From “Archaeology and UAVs“:
The drones used in archaeology are not the large and frightening remote killing machines that make the news for their questionable use in air strikes by the United States Military. Instead, archaeological drones have their roots in the world of radio controlled hobbyist models and are frequently built from off-the-shelf components marketed primarily to radio control model enthusiasts.
H/t Duck of Minerva
Also: “The Error in the War on Terror“:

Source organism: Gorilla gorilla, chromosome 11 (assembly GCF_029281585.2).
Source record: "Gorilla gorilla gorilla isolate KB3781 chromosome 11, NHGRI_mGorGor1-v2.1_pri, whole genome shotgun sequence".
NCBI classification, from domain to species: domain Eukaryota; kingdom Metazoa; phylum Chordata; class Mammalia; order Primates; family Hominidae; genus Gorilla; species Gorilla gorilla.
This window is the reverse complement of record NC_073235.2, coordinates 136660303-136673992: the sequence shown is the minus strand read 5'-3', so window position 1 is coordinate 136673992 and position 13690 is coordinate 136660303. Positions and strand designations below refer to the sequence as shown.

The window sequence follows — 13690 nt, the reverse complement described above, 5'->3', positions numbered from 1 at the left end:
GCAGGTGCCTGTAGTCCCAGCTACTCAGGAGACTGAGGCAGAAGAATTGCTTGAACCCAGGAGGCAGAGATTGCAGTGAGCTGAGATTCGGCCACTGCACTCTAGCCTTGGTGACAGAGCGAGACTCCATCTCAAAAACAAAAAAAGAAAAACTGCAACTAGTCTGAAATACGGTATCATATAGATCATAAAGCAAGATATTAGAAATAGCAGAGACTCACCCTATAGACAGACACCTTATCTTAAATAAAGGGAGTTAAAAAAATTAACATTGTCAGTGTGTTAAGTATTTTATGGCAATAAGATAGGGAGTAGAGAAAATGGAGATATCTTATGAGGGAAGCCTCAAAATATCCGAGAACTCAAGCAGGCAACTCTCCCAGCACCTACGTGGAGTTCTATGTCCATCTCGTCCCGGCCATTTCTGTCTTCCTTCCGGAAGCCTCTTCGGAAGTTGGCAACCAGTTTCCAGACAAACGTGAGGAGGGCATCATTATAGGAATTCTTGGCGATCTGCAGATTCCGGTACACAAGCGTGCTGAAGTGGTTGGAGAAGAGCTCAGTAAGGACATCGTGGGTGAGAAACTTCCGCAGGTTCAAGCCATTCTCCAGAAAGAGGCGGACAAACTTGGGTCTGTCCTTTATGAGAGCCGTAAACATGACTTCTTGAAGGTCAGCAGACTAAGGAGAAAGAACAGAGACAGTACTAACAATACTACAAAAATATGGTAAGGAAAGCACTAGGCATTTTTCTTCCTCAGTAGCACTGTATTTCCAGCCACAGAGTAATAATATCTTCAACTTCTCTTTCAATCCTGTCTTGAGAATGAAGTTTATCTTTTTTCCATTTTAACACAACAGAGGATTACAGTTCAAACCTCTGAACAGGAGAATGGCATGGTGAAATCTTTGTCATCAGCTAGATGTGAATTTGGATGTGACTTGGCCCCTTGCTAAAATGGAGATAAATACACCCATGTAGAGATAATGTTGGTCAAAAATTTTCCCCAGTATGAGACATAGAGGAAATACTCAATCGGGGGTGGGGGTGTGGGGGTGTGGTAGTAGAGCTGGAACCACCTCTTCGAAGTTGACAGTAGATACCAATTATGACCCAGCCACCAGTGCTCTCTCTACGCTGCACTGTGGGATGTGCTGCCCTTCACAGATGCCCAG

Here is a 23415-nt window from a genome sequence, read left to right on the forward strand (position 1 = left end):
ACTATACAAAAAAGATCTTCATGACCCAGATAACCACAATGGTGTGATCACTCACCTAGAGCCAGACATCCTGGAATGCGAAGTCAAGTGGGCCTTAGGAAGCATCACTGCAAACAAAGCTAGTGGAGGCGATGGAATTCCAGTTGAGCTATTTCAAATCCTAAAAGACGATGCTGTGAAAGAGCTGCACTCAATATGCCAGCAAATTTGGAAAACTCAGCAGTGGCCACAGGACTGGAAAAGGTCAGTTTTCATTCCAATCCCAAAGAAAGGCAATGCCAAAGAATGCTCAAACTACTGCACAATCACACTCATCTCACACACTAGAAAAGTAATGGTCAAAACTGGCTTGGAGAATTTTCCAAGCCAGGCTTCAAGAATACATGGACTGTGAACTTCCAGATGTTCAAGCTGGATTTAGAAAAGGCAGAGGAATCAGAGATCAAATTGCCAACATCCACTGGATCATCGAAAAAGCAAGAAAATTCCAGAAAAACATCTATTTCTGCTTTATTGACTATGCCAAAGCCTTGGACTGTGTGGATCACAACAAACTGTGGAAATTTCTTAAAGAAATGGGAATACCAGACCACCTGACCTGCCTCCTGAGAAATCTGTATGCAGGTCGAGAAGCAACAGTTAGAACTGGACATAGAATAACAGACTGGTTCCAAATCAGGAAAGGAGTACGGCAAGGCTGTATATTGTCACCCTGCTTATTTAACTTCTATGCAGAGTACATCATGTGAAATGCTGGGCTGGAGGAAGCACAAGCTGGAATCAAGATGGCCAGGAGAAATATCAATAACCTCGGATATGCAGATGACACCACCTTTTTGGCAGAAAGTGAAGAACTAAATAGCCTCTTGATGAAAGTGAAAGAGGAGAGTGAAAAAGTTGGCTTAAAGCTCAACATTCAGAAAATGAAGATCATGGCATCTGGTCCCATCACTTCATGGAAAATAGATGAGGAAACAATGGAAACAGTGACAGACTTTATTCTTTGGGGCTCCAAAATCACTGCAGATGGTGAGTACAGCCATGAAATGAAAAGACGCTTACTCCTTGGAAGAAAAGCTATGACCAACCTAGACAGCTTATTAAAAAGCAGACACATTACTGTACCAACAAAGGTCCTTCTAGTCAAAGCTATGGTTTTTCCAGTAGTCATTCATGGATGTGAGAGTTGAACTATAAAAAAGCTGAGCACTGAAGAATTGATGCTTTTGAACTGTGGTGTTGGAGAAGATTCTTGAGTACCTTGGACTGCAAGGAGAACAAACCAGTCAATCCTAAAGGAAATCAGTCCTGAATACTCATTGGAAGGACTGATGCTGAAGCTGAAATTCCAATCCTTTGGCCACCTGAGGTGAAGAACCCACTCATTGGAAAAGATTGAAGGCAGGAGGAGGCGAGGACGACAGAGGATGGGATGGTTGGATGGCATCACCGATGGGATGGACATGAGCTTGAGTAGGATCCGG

…From a military point of view it is better to lose a drone priced at about 37 million dollars than a pilot or crew. I do not dispute this rationale, but what about the value of those who die in the drone’s wake? Drone strikes inevitably kill civilians from time to time, either due to faulty targeting or the fact that innocent people may be nearby suspected terrorists. Every time a family mourns the loss of a victim, there is a recruiting tool for yet more terrorists. Then there are the flight mishaps, especially when drones crash in or near civilian airports, as has been documented. Is it reasonable to expect that every identifiable terrorist can be taken out by a no-end-in-sight drone strategy?